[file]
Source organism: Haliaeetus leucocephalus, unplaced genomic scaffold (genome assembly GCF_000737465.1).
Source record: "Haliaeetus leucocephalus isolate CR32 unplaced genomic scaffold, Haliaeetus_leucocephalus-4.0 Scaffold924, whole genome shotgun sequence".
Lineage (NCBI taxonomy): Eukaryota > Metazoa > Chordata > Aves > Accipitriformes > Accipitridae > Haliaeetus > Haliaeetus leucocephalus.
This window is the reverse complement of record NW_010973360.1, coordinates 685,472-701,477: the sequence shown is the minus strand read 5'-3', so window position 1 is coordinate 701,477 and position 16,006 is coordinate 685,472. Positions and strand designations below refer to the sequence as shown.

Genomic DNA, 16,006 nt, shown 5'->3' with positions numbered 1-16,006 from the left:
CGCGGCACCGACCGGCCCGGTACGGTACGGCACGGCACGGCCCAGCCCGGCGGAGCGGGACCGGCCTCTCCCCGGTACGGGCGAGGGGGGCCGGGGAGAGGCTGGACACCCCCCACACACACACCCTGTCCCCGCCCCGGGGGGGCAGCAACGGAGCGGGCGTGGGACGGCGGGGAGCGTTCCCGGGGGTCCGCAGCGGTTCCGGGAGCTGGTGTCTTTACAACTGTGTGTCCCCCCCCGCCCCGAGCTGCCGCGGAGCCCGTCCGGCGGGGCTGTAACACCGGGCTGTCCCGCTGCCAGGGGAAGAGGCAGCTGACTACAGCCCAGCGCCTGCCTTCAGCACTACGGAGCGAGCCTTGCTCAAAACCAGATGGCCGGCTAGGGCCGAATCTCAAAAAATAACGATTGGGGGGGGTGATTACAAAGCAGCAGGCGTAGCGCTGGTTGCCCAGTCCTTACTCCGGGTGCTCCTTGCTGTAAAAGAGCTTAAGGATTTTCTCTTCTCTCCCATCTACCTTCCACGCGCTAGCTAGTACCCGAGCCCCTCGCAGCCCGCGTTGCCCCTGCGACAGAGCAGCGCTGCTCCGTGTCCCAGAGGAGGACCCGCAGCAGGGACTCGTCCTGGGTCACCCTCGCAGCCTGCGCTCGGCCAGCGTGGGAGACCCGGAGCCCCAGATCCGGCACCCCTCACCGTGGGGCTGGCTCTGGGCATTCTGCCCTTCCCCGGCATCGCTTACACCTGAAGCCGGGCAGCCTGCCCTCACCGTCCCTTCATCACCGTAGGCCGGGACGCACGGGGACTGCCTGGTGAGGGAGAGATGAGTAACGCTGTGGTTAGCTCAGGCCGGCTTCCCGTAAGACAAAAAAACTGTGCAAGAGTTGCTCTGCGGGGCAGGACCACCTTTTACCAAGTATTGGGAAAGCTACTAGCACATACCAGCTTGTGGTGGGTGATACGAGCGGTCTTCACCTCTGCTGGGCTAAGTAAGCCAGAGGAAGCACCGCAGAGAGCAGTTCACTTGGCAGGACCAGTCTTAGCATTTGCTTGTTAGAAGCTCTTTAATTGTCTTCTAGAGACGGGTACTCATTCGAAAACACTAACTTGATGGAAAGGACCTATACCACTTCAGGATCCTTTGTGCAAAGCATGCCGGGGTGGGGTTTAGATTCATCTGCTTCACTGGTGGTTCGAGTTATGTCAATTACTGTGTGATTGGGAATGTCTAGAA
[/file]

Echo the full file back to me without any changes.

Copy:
Source organism: Haliaeetus leucocephalus, unplaced genomic scaffold (genome assembly GCF_000737465.1).
Source record: "Haliaeetus leucocephalus isolate CR32 unplaced genomic scaffold, Haliaeetus_leucocephalus-4.0 Scaffold924, whole genome shotgun sequence".
Lineage (NCBI taxonomy): Eukaryota > Metazoa > Chordata > Aves > Accipitriformes > Accipitridae > Haliaeetus > Haliaeetus leucocephalus.
This window is the reverse complement of record NW_010973360.1, coordinates 685,472-701,477: the sequence shown is the minus strand read 5'-3', so window position 1 is coordinate 701,477 and position 16,006 is coordinate 685,472. Positions and strand designations below refer to the sequence as shown.

Genomic DNA, 16,006 nt, shown 5'->3' with positions numbered 1-16,006 from the left:
CGCGGCACCGACCGGCCCGGTACGGTACGGCACGGCACGGCCCAGCCCGGCGGAGCGGGACCGGCCTCTCCCCGGTACGGGCGAGGGGGGCCGGGGAGAGGCTGGACACCCCCCACACACACACCCTGTCCCCGCCCCGGGGGGGCAGCAACGGAGCGGGCGTGGGACGGCGGGGAGCGTTCCCGGGGGTCCGCAGCGGTTCCGGGAGCTGGTGTCTTTACAACTGTGTGTCCCCCCCCGCCCCGAGCTGCCGCGGAGCCCGTCCGGCGGGGCTGTAACACCGGGCTGTCCCGCTGCCAGGGGAAGAGGCAGCTGACTACAGCCCAGCGCCTGCCTTCAGCACTACGGAGCGAGCCTTGCTCAAAACCAGATGGCCGGCTAGGGCCGAATCTCAAAAAATAACGATTGGGGGGGGTGATTACAAAGCAGCAGGCGTAGCGCTGGTTGCCCAGTCCTTACTCCGGGTGCTCCTTGCTGTAAAAGAGCTTAAGGATTTTCTCTTCTCTCCCATCTACCTTCCACGCGCTAGCTAGTACCCGAGCCCCTCGCAGCCCGCGTTGCCCCTGCGACAGAGCAGCGCTGCTCCGTGTCCCAGAGGAGGACCCGCAGCAGGGACTCGTCCTGGGTCACCCTCGCAGCCTGCGCTCGGCCAGCGTGGGAGACCCGGAGCCCCAGATCCGGCACCCCTCACCGTGGGGCTGGCTCTGGGCATTCTGCCCTTCCCCGGCATCGCTTACACCTGAAGCCGGGCAGCCTGCCCTCACCGTCCCTTCATCACCGTAGGCCGGGACGCACGGGGACTGCCTGGTGAGGGAGAGATGAGTAACGCTGTGGTTAGCTCAGGCCGGCTTCCCGTAAGACAAAAAAACTGTGCAAGAGTTGCTCTGCGGGGCAGGACCACCTTTTACCAAGTATTGGGAAAGCTACTAGCACATACCAGCTTGTGGTGGGTGATACGAGCGGTCTTCACCTCTGCTGGGCTAAGTAAGCCAGAGGAAGCACCGCAGAGAGCAGTTCACTTGGCAGGACCAGTCTTAGCATTTGCTTGTTAGAAGCTCTTTAATTGTCTTCTAGAGACGGGTACTCATTCGAAAACACTAACTTGATGGAAAGGACCTATACCACTTCAGGATCCTTTGTGCAAAGCATGCCGGGGTGGGGTTTAGATTCATCTGCTTCACTGGTGGTTCGAGTTATGTCAATTACTGTGTGATTGGGAATGTCTAGAA